Nearly two-thirds of adults in France are aware of autonomous vehicles. But cars represent a sense of freedom, and most adults in France really enjoy driving. So self-driving cars have little appeal at the moment, according to research.
France is home to several iconic automobile brands, including Renault and Citroën, and equally iconic car races, including the 24-hour Le Mans classic. The Paris Auto Show is still a big feature of the autumn calendar.
So how do consumers in France feel about recent automotive innovations, such as self-driving cars and car-sharing?
Most like being the ones behind the wheel, according to data from Mondial de l’Automobile. Of the 1,008 internet users interviewed by OpinionWay Research in June 2016, 88% said a car journey was often, or always, synonymous with the freedom of travel, and 65% said they equated it with the pleasure of driving. And they feel about the opposite about self-driving cars. For example, while 58% of internet users in France said they either somewhat agreed or completely agreed that self-driving cars give them more free time, almost half of respondents somewhat disagreed or completely disagreed. Similarly, 54% of internet users said they somewhat agreed, or completely agreed, that self-driving cars are more secure, but 45% somewhat disagreed, or completely disagreed.
Of those respondents who owned a car and kept it at their home, 73% said they wouldn’t like to give it up, and 75% said they couldn’t do without it. An even higher percentage (78%) said they preferred to own their own car—rather than renting, for example—and 64% said they preferred actively driving the car they were in; just 23% said they would prefer a self-drive vehicle.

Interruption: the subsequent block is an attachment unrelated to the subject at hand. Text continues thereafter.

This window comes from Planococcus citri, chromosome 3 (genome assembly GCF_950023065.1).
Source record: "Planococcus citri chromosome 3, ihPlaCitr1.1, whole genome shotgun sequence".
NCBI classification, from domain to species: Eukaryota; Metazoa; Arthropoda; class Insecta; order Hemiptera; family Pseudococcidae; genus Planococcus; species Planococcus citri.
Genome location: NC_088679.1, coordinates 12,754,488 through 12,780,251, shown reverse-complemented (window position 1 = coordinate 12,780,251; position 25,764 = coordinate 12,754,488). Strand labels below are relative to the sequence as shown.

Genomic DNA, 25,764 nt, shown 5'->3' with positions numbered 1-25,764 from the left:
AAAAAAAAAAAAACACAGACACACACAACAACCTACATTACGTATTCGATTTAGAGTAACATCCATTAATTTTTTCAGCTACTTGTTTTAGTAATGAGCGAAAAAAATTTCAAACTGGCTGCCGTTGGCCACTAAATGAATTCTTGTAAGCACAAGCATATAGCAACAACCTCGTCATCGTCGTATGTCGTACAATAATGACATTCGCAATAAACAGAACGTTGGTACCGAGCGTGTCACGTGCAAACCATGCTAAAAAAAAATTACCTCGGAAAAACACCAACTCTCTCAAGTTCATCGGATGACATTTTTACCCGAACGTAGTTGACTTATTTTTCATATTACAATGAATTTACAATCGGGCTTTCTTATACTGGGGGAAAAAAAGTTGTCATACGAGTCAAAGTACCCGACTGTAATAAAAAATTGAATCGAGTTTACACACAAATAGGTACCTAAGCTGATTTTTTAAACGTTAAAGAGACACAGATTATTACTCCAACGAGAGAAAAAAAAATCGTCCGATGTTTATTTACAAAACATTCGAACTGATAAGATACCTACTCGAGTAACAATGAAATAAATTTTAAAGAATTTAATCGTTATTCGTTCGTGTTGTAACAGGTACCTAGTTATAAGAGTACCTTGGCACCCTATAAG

Similar views emerged from separate research from TNS Infratest. Some 91% of the adults surveyed in May 2016 had a driving license. While 63% of respondents—and 76% of those ages 18 to 24—were aware of self-driving cars, and six in 10 recognized these cars as a form of progress, 75% said they also associated autonomous cars with losing the pleasure of driving. Almost as many, 72%, thought self-driving cars wouldn’t be a significant commercial reality in France for at least 20 years.
Car-sharing got a cautious thumbs-up from the Mondial sample. Three in five adults (61%) said they thought of car-sharing chiefly as a good way to save money. But 38% said it was a source of stress, because they didn’t know the driver or whether they could drive well.
Among the web users polled by TNS, sharing a car was arguably less popular. Seven in 10 said they would prefer to take a long road trip in their own car, compared with 19% who preferred sharing. A large majority also favored using their own vehicle for a short trip to the city or the countryside; just 8% said they would choose car-sharing for such journeys.